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Difference between revisions of "DHC6"

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|ICAO Aerodrome Reference Code=1B
|Wing=Fixed Wing
|Wing=Fixed Wing

Revision as of 10:20, 28 September 2014

Name DHC-6
Body Narrow
Wing Fixed Wing
Position High wing (wing struts)
Tail Regular tail, high set
WTC Light
Type code L2T
Aerodrome Reference Code 1B
Engine Turboprop
Engine count Multi
Position (Front) Wing leading mounted
Landing gear Tricycle fixed
Mass group 2

Manufacturered as:

SCENIC DHC-6 Vistaliner
SCENIC Vistaliner




STOL turboprop airliner and utility transport aircraft. In service since 1966 (-200 since 1968, -300 since 1969). Fixed undercariage. DE HAVILLAND CANADAs most successful commercial design. DHC-6-200 with extended nose and DHC-6-300 with more powerful engines. Production ceased in 1988. DHC-6-300: Length 15,77 m MTOW 5,670kg12,500.21 lbs <br />5.67 tonnes <br />.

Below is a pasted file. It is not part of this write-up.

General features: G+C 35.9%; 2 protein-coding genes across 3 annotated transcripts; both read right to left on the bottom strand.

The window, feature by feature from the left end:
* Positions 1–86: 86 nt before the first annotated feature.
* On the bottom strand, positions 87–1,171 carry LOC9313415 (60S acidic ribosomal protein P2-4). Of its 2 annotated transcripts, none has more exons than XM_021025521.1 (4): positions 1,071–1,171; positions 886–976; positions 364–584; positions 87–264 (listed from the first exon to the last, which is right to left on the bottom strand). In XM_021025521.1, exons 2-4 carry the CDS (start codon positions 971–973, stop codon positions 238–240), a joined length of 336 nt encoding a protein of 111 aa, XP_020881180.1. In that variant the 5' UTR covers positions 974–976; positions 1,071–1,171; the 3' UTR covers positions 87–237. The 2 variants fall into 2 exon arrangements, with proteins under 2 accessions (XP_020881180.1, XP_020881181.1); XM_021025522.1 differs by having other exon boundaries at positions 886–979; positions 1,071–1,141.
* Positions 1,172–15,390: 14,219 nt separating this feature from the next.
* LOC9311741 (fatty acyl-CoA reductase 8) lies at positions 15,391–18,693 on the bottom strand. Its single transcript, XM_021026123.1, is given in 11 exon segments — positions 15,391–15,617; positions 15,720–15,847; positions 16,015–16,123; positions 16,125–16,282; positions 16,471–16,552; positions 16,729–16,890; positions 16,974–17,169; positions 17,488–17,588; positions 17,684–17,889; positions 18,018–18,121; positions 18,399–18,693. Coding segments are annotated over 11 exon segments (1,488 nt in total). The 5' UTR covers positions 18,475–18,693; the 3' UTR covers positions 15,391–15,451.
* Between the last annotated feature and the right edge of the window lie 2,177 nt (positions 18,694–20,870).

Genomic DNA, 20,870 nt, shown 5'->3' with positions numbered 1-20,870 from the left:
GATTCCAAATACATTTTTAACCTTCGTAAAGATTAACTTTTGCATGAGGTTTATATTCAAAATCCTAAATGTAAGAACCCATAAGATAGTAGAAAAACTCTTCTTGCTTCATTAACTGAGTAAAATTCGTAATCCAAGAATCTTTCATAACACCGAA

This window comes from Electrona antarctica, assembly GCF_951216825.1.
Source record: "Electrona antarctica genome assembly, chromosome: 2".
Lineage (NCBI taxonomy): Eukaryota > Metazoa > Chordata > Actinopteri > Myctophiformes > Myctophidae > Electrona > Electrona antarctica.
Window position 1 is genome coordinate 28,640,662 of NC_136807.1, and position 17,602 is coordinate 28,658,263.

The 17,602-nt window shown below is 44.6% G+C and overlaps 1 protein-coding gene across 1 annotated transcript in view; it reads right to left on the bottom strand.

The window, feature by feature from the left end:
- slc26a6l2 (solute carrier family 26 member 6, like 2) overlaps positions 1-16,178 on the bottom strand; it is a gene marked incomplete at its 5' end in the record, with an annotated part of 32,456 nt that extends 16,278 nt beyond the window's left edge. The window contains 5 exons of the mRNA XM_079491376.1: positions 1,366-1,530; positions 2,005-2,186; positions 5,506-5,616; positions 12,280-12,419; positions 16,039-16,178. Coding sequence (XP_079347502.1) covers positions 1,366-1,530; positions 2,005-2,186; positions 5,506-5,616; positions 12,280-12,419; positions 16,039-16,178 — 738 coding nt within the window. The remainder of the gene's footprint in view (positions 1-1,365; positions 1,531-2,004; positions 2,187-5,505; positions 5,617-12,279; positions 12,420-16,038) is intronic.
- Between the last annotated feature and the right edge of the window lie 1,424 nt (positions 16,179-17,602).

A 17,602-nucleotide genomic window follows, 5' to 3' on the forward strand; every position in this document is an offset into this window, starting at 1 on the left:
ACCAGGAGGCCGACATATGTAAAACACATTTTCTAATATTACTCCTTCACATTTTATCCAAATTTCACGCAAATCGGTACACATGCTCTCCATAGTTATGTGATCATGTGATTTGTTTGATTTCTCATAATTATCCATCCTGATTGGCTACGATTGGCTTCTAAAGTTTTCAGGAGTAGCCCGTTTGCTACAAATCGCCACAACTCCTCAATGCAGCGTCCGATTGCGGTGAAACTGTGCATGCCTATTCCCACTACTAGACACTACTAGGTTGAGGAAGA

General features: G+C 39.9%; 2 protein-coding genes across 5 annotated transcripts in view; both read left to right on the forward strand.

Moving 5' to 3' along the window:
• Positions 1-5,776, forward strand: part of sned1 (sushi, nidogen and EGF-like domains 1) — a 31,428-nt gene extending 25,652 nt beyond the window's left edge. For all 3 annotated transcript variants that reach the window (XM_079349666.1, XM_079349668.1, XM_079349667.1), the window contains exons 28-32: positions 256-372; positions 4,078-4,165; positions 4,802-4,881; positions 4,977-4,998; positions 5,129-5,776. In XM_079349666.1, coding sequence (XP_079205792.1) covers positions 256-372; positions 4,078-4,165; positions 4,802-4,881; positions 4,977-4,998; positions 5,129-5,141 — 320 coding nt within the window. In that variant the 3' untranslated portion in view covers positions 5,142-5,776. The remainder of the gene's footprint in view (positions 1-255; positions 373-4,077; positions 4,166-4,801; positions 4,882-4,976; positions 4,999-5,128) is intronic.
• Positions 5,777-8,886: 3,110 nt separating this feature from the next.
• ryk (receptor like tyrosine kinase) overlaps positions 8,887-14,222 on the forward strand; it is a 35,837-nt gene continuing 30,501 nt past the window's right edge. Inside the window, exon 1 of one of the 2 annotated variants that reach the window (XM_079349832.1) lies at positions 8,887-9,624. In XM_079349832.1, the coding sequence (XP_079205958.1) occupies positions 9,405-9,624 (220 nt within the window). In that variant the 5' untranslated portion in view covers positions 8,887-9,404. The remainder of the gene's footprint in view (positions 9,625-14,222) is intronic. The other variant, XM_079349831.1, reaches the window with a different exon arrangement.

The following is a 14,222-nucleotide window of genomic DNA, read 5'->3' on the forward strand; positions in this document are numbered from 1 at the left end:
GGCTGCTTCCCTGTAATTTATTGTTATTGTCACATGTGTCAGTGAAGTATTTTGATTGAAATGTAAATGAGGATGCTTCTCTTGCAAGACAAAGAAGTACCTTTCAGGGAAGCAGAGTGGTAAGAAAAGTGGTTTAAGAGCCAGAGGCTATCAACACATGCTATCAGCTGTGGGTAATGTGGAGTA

Technical Data

Wing span 19.8 m64.961 ft <br />
Length 15.1 m49.541 ft <br />
Height 5.9 m19.357 ft <br />
Powerplant Series:
  • 100: 2 x 578 SHP P&W PT6A-20 turboprops with 3 blade propellers.
  • 200: 2 x 652 SHP P&W PT6A-27 turboprops with 3 blade propellers.
Engine model Pratt & Whitney Canada PT6

Performance Data

Take-Off Initial Climb
(to 5000 ft)
Initial Climb
(to FL150)
Initial Climb
(to FL240)
MACH Climb Cruise Initial Descent
(to FL240)
(to FL100)
Descent (FL100
& below)
V2 (IAS) 80 kts IAS 110 kts IAS 130 kts IAS 130 kts MACH TAS 180 kts MACH IAS 160 kts IAS 130 kts Vapp (IAS) 70 kts